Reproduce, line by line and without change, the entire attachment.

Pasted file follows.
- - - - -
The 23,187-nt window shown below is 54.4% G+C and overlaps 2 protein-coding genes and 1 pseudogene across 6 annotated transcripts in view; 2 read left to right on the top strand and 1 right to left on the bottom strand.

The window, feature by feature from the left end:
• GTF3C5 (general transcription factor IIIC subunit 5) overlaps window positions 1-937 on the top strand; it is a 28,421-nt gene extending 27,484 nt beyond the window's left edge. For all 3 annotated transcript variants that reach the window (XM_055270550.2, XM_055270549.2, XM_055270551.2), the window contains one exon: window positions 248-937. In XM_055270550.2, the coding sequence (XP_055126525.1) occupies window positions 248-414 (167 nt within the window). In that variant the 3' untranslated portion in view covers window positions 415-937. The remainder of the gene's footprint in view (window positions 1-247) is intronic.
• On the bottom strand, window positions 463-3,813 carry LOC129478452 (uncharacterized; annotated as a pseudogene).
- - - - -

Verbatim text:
The 23,187-nt window shown below is 54.4% G+C and overlaps 2 protein-coding genes and 1 pseudogene across 6 annotated transcripts in view; 2 read left to right on the top strand and 1 right to left on the bottom strand.

The window, feature by feature from the left end:
• GTF3C5 (general transcription factor IIIC subunit 5) overlaps window positions 1-937 on the top strand; it is a 28,421-nt gene extending 27,484 nt beyond the window's left edge. For all 3 annotated transcript variants that reach the window (XM_055270550.2, XM_055270549.2, XM_055270551.2), the window contains one exon: window positions 248-937. In XM_055270550.2, the coding sequence (XP_055126525.1) occupies window positions 248-414 (167 nt within the window). In that variant the 3' untranslated portion in view covers window positions 415-937. The remainder of the gene's footprint in view (window positions 1-247) is intronic.
• On the bottom strand, window positions 463-3,813 carry LOC129478452 (uncharacterized; annotated as a pseudogene).